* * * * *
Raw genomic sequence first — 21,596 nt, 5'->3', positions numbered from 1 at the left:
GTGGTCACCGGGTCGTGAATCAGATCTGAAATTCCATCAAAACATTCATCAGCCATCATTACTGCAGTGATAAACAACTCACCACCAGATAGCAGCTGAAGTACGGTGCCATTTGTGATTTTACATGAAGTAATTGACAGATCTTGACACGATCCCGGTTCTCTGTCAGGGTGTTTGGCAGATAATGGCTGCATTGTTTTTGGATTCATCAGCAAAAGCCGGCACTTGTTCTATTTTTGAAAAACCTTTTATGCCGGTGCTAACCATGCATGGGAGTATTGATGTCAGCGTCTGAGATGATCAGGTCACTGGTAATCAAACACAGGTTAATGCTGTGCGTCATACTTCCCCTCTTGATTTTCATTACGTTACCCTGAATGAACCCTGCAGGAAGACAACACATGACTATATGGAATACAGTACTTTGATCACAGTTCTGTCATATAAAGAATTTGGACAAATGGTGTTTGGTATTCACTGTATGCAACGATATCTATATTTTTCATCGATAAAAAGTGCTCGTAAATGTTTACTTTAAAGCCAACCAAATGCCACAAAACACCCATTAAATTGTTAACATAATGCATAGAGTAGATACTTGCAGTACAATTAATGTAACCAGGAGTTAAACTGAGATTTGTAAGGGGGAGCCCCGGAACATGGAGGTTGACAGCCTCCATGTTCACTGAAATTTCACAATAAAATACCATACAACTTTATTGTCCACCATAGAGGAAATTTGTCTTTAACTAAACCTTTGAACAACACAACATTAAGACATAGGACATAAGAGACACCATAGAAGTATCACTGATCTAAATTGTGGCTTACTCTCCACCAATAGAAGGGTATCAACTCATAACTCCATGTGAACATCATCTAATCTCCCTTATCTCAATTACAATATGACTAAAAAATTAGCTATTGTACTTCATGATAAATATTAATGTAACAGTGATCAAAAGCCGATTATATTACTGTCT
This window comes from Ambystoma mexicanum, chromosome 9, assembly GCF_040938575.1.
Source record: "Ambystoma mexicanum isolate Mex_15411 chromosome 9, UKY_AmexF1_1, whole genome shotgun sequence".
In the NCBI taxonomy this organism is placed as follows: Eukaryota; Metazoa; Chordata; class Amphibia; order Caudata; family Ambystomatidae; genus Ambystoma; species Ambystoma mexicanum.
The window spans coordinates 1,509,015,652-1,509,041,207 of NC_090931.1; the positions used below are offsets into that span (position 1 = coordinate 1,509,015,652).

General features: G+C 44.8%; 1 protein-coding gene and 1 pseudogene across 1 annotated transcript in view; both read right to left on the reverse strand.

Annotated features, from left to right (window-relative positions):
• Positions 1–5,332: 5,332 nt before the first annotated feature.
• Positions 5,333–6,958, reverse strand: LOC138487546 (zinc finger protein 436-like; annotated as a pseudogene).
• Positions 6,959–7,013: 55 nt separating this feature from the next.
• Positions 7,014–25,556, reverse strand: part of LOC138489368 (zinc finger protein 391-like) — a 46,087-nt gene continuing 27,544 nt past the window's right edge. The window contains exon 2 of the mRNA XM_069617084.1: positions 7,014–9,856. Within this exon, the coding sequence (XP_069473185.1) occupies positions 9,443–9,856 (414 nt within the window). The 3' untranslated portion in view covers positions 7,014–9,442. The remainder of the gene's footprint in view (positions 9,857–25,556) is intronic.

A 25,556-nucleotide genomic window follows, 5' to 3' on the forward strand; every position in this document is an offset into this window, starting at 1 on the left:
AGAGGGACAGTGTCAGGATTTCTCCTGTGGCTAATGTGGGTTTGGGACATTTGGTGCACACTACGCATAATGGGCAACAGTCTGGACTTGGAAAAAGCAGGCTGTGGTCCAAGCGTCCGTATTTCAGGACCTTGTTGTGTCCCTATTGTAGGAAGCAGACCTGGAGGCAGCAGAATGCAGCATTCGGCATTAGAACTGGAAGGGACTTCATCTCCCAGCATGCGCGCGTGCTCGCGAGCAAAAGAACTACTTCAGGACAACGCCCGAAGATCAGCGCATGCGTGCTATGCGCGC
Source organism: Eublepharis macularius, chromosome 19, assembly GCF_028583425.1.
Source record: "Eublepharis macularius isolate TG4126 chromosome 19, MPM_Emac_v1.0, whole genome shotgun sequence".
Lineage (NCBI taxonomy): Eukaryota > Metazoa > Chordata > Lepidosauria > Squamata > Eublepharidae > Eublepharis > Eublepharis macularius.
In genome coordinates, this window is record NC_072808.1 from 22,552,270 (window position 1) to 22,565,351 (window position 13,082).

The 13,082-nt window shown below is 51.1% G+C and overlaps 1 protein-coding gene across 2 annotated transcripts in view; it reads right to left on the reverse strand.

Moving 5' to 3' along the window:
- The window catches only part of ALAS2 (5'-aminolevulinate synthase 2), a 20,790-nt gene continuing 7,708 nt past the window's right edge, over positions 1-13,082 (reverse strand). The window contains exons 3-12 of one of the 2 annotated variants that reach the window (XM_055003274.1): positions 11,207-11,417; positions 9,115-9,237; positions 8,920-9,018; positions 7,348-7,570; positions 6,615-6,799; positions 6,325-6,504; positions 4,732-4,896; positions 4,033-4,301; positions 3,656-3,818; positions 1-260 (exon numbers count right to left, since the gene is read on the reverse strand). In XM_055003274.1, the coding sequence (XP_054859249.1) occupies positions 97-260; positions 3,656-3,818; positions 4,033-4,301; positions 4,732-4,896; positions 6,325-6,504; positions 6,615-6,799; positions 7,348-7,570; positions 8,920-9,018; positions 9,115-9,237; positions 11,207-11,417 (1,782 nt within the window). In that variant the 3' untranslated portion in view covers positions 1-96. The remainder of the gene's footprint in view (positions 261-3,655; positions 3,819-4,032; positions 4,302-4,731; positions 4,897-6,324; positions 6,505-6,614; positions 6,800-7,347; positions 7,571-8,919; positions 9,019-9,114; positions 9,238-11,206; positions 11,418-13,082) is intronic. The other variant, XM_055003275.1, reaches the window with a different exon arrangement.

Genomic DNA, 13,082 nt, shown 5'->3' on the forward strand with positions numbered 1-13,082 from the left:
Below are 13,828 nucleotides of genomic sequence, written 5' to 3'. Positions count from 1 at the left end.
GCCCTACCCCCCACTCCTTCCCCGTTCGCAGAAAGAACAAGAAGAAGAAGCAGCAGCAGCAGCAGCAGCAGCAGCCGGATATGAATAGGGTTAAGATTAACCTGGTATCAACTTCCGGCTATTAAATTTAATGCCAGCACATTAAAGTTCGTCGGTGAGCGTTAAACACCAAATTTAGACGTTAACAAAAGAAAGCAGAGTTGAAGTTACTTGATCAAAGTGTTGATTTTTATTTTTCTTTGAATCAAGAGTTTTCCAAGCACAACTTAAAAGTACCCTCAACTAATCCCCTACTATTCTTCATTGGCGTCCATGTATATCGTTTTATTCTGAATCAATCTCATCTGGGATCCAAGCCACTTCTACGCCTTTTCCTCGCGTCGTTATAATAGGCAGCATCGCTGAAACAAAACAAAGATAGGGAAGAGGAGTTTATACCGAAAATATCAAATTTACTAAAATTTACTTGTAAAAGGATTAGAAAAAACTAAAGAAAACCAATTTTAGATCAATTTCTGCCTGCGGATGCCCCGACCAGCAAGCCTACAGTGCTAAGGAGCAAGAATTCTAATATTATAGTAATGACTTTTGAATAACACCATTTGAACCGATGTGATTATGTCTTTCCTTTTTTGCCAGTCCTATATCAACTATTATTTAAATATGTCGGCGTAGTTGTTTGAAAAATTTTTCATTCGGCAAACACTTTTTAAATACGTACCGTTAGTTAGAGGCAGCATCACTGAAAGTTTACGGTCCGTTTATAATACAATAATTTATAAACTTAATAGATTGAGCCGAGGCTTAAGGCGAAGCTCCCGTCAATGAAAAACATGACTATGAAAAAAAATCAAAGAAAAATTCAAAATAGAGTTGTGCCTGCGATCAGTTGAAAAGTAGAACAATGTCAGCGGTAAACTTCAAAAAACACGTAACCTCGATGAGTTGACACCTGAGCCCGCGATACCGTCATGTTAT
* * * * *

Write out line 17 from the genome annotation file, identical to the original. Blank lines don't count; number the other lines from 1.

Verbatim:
Lineage (NCBI taxonomy): Eukaryota > Metazoa > Chordata > Lepidosauria > Squamata > Eublepharidae > Eublepharis > Eublepharis macularius.